swedish SS Liana [+1940]
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  Details  
 
general
nationality swedish
purpose transport
type cargo ship
propulsion steam
date built 1898
is nickname no
status
live live
details
weight (tons) 1664  grt
dimensions 80.77 x 11.89 x 5.21 m
material steel
engine triple expansion engine
power 150  n.h.p.
speed  
yard no. 551
IMO/Off. no. 303204
about the loss
cause lost torpedo
date lost 16/02/1940  [dd/mm/yyyy]
casualties  max.10rank: 652
about people
builder
William Gray & Co., Ltd., West Hartlepool (Sunderland)
engine by
Central Marine Engineering Works Ltd., Hartlepool
last owner
[1]Rederi A/B Amaryllis J. Ohlsson, Helsingborg
SS Liana [+1940]
period 1925 ~ 1940
IMO/Off. no.: 303204
prev. owners
[2]Olburs V. R., Göteborg (Gothenburg)
SS Jaffa
period 1919 ~ 1925
IMO/Off. no.: 303204
[3]Broström Axel & Son - Svenska Amerika Linien - Rederi A/B Sverige-Nordamerika, Göteborg (Gothenburg)
SS Roland
period 1917 ~ 1919
IMO/Off. no.: 303204
[4]Jonsson J. P., Landskrona
SS Emanuel
period 1916 ~ 1917
IMO/Off. no.: 303204
[5]Rederi A/B Helsingborg - Luggude - Corfitzon H. G., Helsingborg
SS Emanuel
period 1898 ~ 1916
IMO/Off. no.: 303204
captain
no. of crew 20
about the wreck
depth (m.) 57 max. / 35 min. (m)
orientation
protected
war grave
references
references
  mareud.com
updates
entered by Lettens Jan
entered 28/08/2008
last update Vleggeert Nico
last update 14/02/2011
 
  Position  
 
[1] Lettens Jan02/12/2010
latitudeUK hydro member
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AISUK hydro member
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dist. homeportdist. homeport
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  The Wreck today  
 

Lettens Jan04/04/2013

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 copyright: UK Hydrographic Office copyright: Chipchase Nick copyright: Unknown - onbekend - inconnu copyright: Unknown - onbekend - inconnu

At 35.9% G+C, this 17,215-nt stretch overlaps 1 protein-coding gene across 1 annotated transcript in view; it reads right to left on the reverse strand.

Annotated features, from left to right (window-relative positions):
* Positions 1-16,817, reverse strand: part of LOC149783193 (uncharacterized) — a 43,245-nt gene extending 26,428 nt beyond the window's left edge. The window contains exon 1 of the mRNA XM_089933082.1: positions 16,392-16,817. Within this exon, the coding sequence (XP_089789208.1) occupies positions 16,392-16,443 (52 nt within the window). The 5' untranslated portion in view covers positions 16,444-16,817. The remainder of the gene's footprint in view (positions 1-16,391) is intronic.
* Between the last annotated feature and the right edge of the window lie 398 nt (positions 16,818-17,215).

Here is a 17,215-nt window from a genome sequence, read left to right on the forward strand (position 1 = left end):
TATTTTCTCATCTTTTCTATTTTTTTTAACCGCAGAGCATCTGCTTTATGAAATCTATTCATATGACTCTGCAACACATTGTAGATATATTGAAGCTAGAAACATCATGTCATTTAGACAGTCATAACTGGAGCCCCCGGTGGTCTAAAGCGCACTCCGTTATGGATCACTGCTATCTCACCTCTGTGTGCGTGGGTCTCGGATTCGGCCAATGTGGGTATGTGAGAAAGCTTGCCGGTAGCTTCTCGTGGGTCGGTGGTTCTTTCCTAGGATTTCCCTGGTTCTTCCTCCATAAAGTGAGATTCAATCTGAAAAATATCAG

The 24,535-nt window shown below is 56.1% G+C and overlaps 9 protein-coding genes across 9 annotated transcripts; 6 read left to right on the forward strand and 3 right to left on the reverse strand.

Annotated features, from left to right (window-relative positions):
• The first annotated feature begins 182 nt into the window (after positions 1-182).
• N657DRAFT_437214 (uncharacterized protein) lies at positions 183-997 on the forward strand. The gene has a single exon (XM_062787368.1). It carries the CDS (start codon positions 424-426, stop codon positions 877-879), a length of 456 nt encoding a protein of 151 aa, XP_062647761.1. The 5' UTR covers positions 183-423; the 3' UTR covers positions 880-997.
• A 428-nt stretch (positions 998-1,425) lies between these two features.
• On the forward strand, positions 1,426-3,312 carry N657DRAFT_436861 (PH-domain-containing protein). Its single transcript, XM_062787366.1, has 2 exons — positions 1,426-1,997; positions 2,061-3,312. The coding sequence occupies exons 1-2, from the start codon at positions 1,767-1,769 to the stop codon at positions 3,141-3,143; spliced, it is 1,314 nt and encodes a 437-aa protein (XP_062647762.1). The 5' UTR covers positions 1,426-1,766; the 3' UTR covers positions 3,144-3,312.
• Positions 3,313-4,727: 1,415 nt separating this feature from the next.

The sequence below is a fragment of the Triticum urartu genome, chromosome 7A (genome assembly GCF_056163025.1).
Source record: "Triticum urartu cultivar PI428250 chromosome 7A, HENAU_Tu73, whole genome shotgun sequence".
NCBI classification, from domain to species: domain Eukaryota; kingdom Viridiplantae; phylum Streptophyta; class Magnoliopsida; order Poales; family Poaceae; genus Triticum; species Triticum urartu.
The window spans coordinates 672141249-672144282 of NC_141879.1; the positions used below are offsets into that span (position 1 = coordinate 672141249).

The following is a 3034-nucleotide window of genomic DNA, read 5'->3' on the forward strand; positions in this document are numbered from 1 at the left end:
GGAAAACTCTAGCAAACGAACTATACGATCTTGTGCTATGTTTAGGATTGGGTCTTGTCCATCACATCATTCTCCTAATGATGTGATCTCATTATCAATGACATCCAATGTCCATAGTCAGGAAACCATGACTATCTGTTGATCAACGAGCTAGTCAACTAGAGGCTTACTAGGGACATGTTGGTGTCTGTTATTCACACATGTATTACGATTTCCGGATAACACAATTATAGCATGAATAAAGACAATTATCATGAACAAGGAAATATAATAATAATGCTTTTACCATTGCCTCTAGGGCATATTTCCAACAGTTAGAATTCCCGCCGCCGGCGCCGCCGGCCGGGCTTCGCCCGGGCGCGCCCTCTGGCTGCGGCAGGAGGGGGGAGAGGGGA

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  History  
 
Allen Tony26/06/2007Liana was a Swedish steam freighter built in 1898 and she was 1664 tons. When on route carrying coal from BLYTH for HALMSTAD she was torpedoed by U-14 and sunk. 10 crew were lost. She sank 24 miles North of KINNAIRD HEAD, Scotland.
Lettens Jan04/04/2013UK hydro member
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About Builders
 William Gray & Co., Ltd., West Hartlepool (Sunderland)
William Gray and Company of Central Marine Engineering Works, West Hartlepool, was a shipbuilding firm from 1874-1963. They were the largest firm of shipbuilders in the Hartlepools and also lasted longer than any other local shipbuilding firm. For a hundred years the company ensured the towns’ prosperity by giving jobs to thousands of local people.

William Gray and Co always maintained its reputation for being in the vanguard of technological and technical innovation. The company regularly topped the output for British shipyards in the last decade of the nineteenth and early 20th century. Between 1883 and 1887 the yard expanded through the acquisition of one ten acre site (Central) and a three berth shipyard (Jackson).

Towards the end of the 19th century, demand was for bigger ships which could carry more cargo. This led to the opening, in 1887, of another Gray shipyard at the end of the Central Dock. In 1890 William Gray was knighted. He was active in the civil life of Hartlepool having been the first mayor of West Hartlepool among many other achievements.

In 1896 Matthew Gray died in 1896, followed two years later by both Sir William Gray, and Thomas Mudd. This left Sir William’s younger son, William Cresswell Gray, as Chairman of the company. In 1898 Sir William Gray died. His surviving son William Cresswell Gray became director of the yards.

During WWI output was 30 cargo-liners and tramps built to private order, 13 vessels built to Admiralty order and 30 standard "WAR" tramps built for the Shipping Controller. King George V and Queen Mary visited the yard to boost morale. The yard had a 100-ton hammer head crane which was a Hartlepool landmark until it was demolished in the 1960s.

The Company went into voluntary liquidation in 1962. The various yards were either acquired, auctioned or demolished in 1963.

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Central Marine Engineering Works Ltd., Hartlepool
Central Marine Engine Works of West Hartlepool and Hartlepool
 
 
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SS Liana [+1940]
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